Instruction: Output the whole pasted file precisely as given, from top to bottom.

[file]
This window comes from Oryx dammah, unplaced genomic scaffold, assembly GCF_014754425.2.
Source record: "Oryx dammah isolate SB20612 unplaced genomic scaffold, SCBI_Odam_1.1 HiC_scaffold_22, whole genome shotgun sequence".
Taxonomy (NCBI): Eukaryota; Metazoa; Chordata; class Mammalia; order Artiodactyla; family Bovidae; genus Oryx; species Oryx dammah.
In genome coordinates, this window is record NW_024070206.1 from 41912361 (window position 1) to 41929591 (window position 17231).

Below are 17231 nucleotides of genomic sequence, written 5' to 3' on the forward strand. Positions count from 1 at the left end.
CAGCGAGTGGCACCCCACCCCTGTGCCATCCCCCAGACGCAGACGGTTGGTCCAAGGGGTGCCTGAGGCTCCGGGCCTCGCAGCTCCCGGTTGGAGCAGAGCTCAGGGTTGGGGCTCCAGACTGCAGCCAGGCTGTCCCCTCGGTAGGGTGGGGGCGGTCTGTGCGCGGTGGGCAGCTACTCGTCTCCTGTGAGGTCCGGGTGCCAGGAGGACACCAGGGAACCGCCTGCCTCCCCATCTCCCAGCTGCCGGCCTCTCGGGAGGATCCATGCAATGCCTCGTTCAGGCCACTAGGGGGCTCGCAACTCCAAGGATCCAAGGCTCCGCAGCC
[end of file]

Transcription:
This window comes from Oryx dammah, unplaced genomic scaffold, assembly GCF_014754425.2.
Source record: "Oryx dammah isolate SB20612 unplaced genomic scaffold, SCBI_Odam_1.1 HiC_scaffold_22, whole genome shotgun sequence".
Taxonomy (NCBI): Eukaryota; Metazoa; Chordata; class Mammalia; order Artiodactyla; family Bovidae; genus Oryx; species Oryx dammah.
In genome coordinates, this window is record NW_024070206.1 from 41912361 (window position 1) to 41929591 (window position 17231).

Below are 17231 nucleotides of genomic sequence, written 5' to 3' on the forward strand. Positions count from 1 at the left end.
CAGCGAGTGGCACCCCACCCCTGTGCCATCCCCCAGACGCAGACGGTTGGTCCAAGGGGTGCCTGAGGCTCCGGGCCTCGCAGCTCCCGGTTGGAGCAGAGCTCAGGGTTGGGGCTCCAGACTGCAGCCAGGCTGTCCCCTCGGTAGGGTGGGGGCGGTCTGTGCGCGGTGGGCAGCTACTCGTCTCCTGTGAGGTCCGGGTGCCAGGAGGACACCAGGGAACCGCCTGCCTCCCCATCTCCCAGCTGCCGGCCTCTCGGGAGGATCCATGCAATGCCTCGTTCAGGCCACTAGGGGGCTCGCAACTCCAAGGATCCAAGGCTCCGCAGCC